In a social world at the opposite end of these glamorous New York scenes, Hickok and Smith had also been victims—of their parents, friends, jails, the American economy—and so too would Capote, in turn, victimize them. Perhaps the most shocking and yet revelatory scene of Infamous occurs when Perry Smith (stunningly performed by the current James Bond, Daniel Craig) turns the tables, so to speak, threatening Capote with rape. His howl of the unrighteous reminds one of the later outrage of many of Capote’s wealthy “swan” friends when he attempted later to publish his satiric work Unanswered Prayers—using his wealthy friends as the source of his characters. Obviously the significant difference between those who felt betrayed by Capote is that the “swans” could easily survive their “metaphoric” slaughter, while Smith and Hickok—despite Capote’s legal attempts on their behalf—ended with ropes about their necks and their actual deaths.
In short, both of these films center on Capote himself and his inability, in the end, to know whether he was living in the “real” world or in a world of his imagination; perhaps to him there was no difference. So too does Capote, even in the bravura of his writing, call as much attention to his literary feats as to his sympathetically portrayed killers who sought out the American dreams their victims and the author had attained.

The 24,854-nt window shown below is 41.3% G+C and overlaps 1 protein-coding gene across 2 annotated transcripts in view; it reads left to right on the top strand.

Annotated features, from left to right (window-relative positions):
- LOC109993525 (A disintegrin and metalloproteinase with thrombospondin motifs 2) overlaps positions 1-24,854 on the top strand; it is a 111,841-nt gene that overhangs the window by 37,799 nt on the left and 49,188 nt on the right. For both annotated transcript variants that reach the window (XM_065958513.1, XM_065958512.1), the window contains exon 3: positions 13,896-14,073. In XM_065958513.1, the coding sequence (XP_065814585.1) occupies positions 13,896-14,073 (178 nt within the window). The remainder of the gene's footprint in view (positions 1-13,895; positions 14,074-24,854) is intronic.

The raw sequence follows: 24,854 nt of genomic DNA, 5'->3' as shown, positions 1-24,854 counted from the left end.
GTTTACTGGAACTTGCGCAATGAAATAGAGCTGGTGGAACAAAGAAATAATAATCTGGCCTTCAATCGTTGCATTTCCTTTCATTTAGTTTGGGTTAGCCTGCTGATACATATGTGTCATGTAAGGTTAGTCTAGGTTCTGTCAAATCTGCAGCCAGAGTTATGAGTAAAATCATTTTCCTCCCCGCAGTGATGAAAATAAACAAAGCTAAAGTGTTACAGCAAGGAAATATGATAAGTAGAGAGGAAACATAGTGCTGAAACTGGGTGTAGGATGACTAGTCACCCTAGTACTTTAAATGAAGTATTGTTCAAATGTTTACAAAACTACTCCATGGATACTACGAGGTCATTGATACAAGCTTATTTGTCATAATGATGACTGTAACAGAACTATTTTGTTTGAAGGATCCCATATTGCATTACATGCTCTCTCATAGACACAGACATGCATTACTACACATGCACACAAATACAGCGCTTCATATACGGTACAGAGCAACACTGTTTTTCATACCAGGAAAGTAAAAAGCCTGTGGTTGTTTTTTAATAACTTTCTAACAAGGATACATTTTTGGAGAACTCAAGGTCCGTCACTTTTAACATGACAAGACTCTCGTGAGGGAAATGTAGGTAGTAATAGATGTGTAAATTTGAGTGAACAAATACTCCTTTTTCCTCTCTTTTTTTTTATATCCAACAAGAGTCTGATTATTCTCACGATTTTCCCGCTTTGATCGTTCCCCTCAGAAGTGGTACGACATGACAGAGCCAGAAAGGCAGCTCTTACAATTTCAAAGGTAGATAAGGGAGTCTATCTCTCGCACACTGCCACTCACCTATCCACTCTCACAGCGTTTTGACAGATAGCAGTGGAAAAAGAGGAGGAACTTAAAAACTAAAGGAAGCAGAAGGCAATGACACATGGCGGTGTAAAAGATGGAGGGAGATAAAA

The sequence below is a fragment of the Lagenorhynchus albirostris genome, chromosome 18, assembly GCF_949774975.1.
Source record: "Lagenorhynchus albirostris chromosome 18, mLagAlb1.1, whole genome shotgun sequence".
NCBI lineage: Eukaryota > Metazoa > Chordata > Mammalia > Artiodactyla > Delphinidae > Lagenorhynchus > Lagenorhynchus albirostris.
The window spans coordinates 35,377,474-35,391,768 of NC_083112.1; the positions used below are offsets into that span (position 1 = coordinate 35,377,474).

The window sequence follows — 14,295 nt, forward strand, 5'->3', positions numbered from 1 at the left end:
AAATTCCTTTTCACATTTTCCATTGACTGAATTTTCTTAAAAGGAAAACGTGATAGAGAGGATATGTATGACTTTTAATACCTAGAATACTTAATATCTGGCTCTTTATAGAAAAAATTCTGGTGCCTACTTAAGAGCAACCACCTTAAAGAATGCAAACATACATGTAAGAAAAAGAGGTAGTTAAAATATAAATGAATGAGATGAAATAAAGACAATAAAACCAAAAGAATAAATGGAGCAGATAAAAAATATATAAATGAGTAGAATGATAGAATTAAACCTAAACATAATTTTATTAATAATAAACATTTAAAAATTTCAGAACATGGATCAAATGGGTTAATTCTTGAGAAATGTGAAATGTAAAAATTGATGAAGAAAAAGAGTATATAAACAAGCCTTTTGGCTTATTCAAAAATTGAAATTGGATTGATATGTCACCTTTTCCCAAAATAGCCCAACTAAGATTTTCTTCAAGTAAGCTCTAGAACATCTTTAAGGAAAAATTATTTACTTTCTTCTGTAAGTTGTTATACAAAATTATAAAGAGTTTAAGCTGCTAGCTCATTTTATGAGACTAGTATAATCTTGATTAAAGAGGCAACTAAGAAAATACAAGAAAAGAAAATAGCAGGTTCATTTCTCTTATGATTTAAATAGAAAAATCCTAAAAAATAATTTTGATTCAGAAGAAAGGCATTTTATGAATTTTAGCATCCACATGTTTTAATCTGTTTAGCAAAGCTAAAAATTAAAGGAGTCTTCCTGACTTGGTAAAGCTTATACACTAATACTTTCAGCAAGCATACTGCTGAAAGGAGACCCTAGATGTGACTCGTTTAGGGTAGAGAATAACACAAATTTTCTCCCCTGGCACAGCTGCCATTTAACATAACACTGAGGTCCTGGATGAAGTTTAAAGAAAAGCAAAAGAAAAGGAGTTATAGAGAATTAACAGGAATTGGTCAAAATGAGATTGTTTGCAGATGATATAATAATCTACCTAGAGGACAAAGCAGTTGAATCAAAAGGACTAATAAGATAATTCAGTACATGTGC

In hindsight, perhaps the most poignant and intelligent of films on this subject was Richard Brooks’ 1967 film In Cold Blood, shot in gritty black and white. True, Brooks often banally psychologizes his figures, but here we finally come to comprehend how Smith (convincingly portrayed by actor Robert Blake, later tried for his own murder) and Hickok, locked in a homoerotic relationship hidden even from themselves, became the perfect killing machine. Smith saves Clutter’s daughter Nancy from rape only to slit her father’s throat, unleashing a fury of pent-up love and hate. In that respect, we have to grant that Capote knew a good story when he saw one. Violence is seldom a singular act, and in the American experience we might say it is nearly always a cultural event. At the end of In Cold Blood, the self-confessed murderer cannot even comprehend his own connection to the events; not only does he fail to recognize the absurd contradictions of his statements (“I thought Mr. Clutter was a very nice gentleman… I thought so right up to the time I cut his throat.”), but he is unable to perceive his place in the society at large as part of the human race (“I’d like to apologize, but who to?”).
We realize that author and characters alike could no longer comprehend the effects of their acts upon others or the effects of the acts of others upon their own lives. Capote and his characters became victims of their own creations, frozen in their mix of ego, alcohol, and drugs.
Joanne Carson recalls reading one of the unpublished chapters of Unanswered Prayers, “And Audrey Wilder Sang”:
It’s about Hollywood, and the beautiful people of Hollywood and New
York, and how they’re not beautiful. There was one vivid scene where
a woman is talking on the phone in a business office and somebody jumps
off the roof above and goes past and she just continues talking.
Los Angeles, December 18, 2006